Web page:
A tweet jolted me today. Doublespeak hit the news a few days ago, sending George Orwell’s final masterpiece, Nineteen Eighty-Four, back into a bestseller list. It was the anniversary of Orwell’s death this weekend, too.
1894: “[T]he acknowledged leaders of the great generation that is now passing away, Darwin notably, addressed themselves in many cases to the general reader, rather than to their colleagues. But instead of the current
Hoaxes sure can stir up a lot of emotion, can’t they? We tend to have a quick reaction to them, and they flush out differences in values quickly, too. A few days ago, American
Another day, another fuss about an animal study. This time, it’s a cancer scare around a common antibacterial in soaps: triclosan. “The dirty side of soap,” says the headline on the university’s press release. “Triclosan,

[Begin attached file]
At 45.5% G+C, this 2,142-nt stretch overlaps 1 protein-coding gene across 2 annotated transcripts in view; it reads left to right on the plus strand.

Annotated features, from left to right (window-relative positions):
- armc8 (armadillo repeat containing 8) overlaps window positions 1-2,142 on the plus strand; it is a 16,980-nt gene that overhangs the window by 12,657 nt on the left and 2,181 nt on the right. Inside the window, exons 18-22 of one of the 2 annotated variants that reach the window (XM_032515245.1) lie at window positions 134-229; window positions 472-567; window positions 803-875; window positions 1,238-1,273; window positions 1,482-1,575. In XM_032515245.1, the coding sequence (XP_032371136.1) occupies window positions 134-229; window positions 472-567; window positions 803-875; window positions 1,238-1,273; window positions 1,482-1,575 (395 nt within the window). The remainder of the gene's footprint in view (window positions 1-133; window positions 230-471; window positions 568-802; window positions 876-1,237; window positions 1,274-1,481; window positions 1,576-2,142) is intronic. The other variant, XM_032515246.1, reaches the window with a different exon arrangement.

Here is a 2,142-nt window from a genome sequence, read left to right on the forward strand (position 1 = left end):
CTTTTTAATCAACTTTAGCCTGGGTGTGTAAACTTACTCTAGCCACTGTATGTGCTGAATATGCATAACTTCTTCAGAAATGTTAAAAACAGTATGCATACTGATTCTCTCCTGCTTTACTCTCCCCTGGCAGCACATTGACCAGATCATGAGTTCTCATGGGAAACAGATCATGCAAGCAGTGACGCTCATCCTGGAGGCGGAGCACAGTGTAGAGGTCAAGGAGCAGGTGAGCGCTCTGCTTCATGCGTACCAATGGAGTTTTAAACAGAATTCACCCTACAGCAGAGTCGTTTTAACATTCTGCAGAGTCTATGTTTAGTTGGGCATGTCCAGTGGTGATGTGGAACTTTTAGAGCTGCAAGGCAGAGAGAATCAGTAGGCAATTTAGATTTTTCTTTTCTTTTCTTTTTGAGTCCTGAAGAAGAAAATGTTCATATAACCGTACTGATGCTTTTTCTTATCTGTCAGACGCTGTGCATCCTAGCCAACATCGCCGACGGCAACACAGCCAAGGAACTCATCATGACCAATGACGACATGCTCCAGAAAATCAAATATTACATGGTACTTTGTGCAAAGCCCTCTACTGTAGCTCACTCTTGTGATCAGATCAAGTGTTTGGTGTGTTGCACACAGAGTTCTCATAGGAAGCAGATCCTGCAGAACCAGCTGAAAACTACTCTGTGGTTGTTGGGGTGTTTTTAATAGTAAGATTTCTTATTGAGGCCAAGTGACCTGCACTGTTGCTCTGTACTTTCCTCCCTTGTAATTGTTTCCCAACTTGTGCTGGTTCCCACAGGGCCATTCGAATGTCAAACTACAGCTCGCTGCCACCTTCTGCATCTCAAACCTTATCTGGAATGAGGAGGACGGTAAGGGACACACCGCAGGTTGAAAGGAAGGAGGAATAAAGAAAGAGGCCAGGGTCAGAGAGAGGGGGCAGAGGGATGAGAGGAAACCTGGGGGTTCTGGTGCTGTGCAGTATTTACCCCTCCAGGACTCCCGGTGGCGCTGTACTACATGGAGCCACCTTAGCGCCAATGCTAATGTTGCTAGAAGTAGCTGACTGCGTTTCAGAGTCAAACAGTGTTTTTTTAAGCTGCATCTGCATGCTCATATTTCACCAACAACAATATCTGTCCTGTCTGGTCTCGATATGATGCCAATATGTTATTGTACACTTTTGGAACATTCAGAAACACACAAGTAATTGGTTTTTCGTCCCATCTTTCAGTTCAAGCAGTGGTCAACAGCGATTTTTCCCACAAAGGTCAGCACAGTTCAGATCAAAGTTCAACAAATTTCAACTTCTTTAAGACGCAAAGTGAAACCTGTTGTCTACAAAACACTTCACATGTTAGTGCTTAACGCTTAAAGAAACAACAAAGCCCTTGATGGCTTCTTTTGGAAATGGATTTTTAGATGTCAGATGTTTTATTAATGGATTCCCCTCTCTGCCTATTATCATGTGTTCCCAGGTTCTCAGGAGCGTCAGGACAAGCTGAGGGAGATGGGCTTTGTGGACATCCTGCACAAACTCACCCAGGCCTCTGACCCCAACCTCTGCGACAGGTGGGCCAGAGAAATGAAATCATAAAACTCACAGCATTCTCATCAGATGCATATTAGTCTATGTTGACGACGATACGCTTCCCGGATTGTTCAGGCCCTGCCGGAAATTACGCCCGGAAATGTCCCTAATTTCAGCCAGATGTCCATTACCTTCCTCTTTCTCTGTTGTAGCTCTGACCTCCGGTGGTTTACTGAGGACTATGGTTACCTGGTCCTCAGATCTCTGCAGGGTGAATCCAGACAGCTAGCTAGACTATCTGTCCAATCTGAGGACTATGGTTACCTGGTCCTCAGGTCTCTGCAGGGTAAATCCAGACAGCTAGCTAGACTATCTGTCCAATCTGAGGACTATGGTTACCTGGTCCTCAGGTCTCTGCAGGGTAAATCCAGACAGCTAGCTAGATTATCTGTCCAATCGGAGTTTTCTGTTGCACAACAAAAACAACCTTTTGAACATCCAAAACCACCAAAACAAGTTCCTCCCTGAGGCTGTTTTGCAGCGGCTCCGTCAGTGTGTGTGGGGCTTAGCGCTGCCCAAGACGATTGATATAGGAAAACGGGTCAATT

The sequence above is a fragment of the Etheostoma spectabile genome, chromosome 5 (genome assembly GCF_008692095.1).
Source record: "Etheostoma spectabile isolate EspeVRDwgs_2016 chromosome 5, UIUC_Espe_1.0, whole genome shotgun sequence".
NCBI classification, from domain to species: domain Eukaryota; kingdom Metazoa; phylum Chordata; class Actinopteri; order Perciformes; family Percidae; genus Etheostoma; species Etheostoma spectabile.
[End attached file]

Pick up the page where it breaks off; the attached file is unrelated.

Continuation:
“Risky” is definitely not a one-size-fits-all concept. It’s not just that we aren’t all at the same level of every risk. Our tolerance of risk-taking in different situations can be wildly different, too. Our judgments
Outbreaks of science myth-busting can be a bit of a puzzlement. The science behind a popular headline-maker might be a tottering house of cards, but it can be impressively sturdy nevertheless. New studies might re-arrange
It’s not really news when a journalist goes cherry-picking for juicy tidbits to fit a narrative, is it? We all fall into the trap of going too easy on the things we want to believe.